Breathe in, breathe out. That’s how easy it is for SARS-CoV-2, the virus that causes COVID-19, to enter your nose. And though remarkable progress has been made in developing intramuscular vaccines against SARS-CoV- 2, such as the readily available Pfizer, Moderna and Johnson & Johnson vaccines, nothing yet – like a nasal vaccine – has been approved to provide mucosal immunity in the nose, the first barrier against the virus before it travels down to the lungs.
But now, we’re one step closer.
Navin Varadarajan, University of Houston M.D. Anderson Professor of Chemical and Biomolecular Engineering, and his colleagues, are reporting in iScience the development of an intranasal subunit vaccine that provides durable local immunity against inhaled pathogens.
Considering the greater good by social distancing during a pandemic turns out to have an attractive personal benefit: A new study has found that staying away from others also reduces an individual person’s chances of contracting COVID-19. Social distancing is not just for the benefit of others.
Researchers presented study participants with virtual behavior scenarios of various public settings – a grocery store, a crowded beach, a crosswalk – and asked them to place themselves or fictional people in those contexts based on their social distancing preferences.
A comprehensive study of immune responses to SARS-CoV-2 associates mild disease with comparatively high levels of antibodies that target the viral spike protein. But all antibodies wane within months.
COVID-19 antibodies preferentially target a different part of the virus in mild cases of COVID-19 than they do in severe cases, and wane significantly within several months of infection, according to a new study by researchers at Stanford Medicine.
The findings identify new links between the course of the disease and a patient’s immune response. They also raise concerns about whether people can be re-infected, whether antibody tests to detect prior infection may underestimate the breadth of the pandemic and whether vaccinations may need to be repeated at regular intervals to maintain a protective immune response.
It’s fair to say that the novel coronavirus pandemic has changed the way people shop—and also the items they shop for. There has been a shortage of things one might expect: toilet paper, disinfectant wipes, and thermometers. But, there are other—more surprising—items like yoga mats, yeast, and, more recently, pulse oximeters.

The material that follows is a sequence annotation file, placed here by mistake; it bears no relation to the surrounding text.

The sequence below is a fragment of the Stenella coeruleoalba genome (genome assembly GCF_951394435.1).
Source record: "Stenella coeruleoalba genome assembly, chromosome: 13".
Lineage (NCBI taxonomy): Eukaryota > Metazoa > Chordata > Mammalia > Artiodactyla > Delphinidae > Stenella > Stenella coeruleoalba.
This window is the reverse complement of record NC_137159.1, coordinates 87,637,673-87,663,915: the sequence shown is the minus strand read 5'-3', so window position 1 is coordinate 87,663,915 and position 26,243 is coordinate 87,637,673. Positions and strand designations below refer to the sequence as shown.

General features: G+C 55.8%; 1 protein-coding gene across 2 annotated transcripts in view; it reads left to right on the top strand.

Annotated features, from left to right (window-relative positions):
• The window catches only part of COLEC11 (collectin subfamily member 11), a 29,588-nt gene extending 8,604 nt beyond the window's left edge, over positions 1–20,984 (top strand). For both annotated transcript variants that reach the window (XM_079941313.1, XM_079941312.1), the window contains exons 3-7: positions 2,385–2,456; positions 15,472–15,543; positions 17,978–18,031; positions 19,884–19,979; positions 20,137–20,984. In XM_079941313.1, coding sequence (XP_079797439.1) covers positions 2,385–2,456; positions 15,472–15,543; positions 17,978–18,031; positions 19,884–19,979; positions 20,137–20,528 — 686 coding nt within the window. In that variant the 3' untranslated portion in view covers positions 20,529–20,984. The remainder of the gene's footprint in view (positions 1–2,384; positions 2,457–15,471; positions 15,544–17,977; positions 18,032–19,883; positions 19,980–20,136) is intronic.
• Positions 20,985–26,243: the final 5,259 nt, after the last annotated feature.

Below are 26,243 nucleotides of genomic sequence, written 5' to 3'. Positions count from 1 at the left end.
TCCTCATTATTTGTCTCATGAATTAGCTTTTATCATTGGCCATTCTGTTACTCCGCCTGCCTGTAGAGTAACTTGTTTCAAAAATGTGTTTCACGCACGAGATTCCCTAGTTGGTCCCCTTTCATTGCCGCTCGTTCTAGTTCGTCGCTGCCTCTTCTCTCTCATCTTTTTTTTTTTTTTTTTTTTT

So, what, exactly, is a pulse oximeter?
It’s an electronic device that clips onto a patient’s finger to measure heart rate and oxygen saturation in his or her red blood cells—the device is useful in assessing patients with lung disease. Pulse oximeters started to fly off store (and online) shelves when people learned that low oxygen saturation levels can be a sign of COVID-19, according to Yale Medicine.
The pulse oximeter pictured here is a neat little gadget that Costco is selling. As you can see from the picture, it monitors your Heart Rate (pulse), Oxygen Level and your Blood Flow. In sum, very useful information provided in a matter of seconds with no penetration of your flesh. There is even a cool graph of your heart beat on the screen. In this period of wearables, the Pulse Oximeter is reminiscent of the first cell phones. But, you can feel like a camp counselor and wear it around your neck using the attached lanyard.
Before I go into explanations and specifications, I want to disclose that I bought one of these and have been using it for a week now. Love it! It is particularly useful when I am stair climbing. I like to get a handle on how my heart rate accelerates on…
As communities across the U.S. have struggled to cope with the effects of the COVID-19 pandemic, many have focused on the lack of widespread testing as a major barrier to safely reopening the country. As progress has been made on this front, concern has shifted to testing accuracy, predominantly with antibody tests, which are designed to identify prior infection.
But according to a new Dartmouth-led paper published in the New England Journal of Medicine, more emphasis should be placed on addressing the inaccuracy of diagnostic tests, which play a key role in containing the pandemic.